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Genome Biol Evol. 2015 Feb 7;7(3):706-19. doi: 10.1093/gbe/evv026.

Phylogenomics of phrynosomatid lizards: conflicting signals from sequence capture versus restriction site associated DNA sequencing.

Author information

1
Department of Biology, University of Washington Burke Museum of Natural History and Culture, Seattle, Washington leache@uw.edu.
2
Department of Biology, University of Washington Burke Museum of Natural History and Culture, Seattle, Washington Present address: Museum of Vertebrate Zoology, University of California Berkeley, CA.
3
Department of Biology, University of Washington Burke Museum of Natural History and Culture, Seattle, Washington.
4
Department of Biology, San Diego State University Department of Biology, University of California Riverside.
5
Department of Biology, University of Washington.

Abstract

Sequence capture and restriction site associated DNA sequencing (RADseq) are popular methods for obtaining large numbers of loci for phylogenetic analysis. These methods are typically used to collect data at different evolutionary timescales; sequence capture is primarily used for obtaining conserved loci, whereas RADseq is designed for discovering single nucleotide polymorphisms (SNPs) suitable for population genetic or phylogeographic analyses. Phylogenetic questions that span both "recent" and "deep" timescales could benefit from either type of data, but studies that directly compare the two approaches are lacking. We compared phylogenies estimated from sequence capture and double digest RADseq (ddRADseq) data for North American phrynosomatid lizards, a species-rich and diverse group containing nine genera that began diversifying approximately 55 Ma. Sequence capture resulted in 584 loci that provided a consistent and strong phylogeny using concatenation and species tree inference. However, the phylogeny estimated from the ddRADseq data was sensitive to the bioinformatics steps used for determining homology, detecting paralogs, and filtering missing data. The topological conflicts among the SNP trees were not restricted to any particular timescale, but instead were associated with short internal branches. Species tree analysis of the largest SNP assembly, which also included the most missing data, supported a topology that matched the sequence capture tree. This preferred phylogeny provides strong support for the paraphyly of the earless lizard genera Holbrookia and Cophosaurus, suggesting that the earless morphology either evolved twice or evolved once and was subsequently lost in Callisaurus.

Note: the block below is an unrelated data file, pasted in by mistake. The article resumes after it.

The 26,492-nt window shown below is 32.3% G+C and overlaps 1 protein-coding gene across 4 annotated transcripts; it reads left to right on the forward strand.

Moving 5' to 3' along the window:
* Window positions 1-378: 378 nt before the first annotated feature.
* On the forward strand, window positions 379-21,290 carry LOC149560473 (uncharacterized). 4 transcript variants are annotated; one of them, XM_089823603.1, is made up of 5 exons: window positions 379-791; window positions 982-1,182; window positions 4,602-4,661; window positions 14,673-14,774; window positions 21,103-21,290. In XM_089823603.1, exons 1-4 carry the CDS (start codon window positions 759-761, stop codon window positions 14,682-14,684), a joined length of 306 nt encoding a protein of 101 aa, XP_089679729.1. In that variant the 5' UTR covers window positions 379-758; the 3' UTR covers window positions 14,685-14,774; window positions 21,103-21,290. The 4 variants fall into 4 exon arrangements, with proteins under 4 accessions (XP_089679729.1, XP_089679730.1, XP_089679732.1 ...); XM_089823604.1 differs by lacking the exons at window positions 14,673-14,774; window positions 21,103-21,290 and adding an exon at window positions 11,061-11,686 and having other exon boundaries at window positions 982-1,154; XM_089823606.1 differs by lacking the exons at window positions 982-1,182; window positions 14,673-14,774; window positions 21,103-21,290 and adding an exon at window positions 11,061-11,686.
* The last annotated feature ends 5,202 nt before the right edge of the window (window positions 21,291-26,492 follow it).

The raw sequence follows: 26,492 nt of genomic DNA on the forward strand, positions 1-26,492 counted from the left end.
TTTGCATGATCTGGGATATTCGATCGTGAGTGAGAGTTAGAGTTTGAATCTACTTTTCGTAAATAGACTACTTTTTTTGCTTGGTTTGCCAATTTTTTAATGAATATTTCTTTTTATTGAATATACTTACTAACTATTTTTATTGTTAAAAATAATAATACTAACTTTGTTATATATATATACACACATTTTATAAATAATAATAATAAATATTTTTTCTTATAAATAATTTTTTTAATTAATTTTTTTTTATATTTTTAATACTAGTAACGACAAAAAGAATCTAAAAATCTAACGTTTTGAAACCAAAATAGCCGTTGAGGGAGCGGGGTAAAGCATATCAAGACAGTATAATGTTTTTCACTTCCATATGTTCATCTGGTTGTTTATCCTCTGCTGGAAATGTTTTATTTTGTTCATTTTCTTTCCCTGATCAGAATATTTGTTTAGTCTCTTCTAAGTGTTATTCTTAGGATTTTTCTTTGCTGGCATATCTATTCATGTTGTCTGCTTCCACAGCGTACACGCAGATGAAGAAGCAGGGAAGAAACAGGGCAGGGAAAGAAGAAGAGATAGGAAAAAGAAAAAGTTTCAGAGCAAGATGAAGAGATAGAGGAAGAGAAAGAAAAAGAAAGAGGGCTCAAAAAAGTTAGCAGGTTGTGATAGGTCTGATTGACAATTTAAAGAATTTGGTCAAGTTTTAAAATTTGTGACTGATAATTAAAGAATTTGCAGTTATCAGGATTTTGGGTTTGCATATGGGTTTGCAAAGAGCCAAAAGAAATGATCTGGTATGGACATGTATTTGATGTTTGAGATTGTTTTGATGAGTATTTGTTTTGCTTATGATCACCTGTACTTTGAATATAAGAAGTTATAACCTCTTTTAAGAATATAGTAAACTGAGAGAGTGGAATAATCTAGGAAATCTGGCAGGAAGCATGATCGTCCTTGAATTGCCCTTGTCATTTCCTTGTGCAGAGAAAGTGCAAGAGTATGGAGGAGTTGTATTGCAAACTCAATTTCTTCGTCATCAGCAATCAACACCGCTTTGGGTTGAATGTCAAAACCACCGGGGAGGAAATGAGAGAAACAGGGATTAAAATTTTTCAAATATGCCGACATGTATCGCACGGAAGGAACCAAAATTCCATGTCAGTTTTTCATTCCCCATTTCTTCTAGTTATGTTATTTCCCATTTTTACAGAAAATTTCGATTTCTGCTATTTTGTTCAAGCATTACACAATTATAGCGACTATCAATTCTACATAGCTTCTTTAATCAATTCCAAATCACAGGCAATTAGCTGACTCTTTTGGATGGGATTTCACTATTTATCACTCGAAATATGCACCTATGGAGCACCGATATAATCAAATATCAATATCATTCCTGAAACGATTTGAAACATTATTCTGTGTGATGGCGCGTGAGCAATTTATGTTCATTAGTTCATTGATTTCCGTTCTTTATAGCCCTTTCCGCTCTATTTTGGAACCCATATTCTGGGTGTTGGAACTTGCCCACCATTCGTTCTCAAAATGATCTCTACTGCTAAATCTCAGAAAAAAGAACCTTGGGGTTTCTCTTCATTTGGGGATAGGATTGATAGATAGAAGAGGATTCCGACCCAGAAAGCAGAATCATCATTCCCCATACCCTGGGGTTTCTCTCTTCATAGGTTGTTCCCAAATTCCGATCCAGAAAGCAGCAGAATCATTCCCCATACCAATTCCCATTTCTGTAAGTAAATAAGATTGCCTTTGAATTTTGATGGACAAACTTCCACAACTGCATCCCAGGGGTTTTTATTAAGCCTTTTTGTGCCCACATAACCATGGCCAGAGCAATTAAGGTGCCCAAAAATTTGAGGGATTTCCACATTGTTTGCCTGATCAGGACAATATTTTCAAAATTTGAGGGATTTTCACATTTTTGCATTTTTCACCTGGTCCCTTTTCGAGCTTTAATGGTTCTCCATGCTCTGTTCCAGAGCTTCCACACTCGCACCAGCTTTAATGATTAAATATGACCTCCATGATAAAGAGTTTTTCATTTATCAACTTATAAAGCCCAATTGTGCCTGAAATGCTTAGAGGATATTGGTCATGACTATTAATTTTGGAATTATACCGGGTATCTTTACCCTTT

KEYWORDS:

RADseq; coalescence; ddRADseq; incomplete lineage sorting; single nucleotide polymorphism; species tree; ultraconserved elements

PMID:
25663487
PMCID:
PMC5322549
DOI:
10.1093/gbe/evv026
[Indexed for MEDLINE]
Free PMC Article

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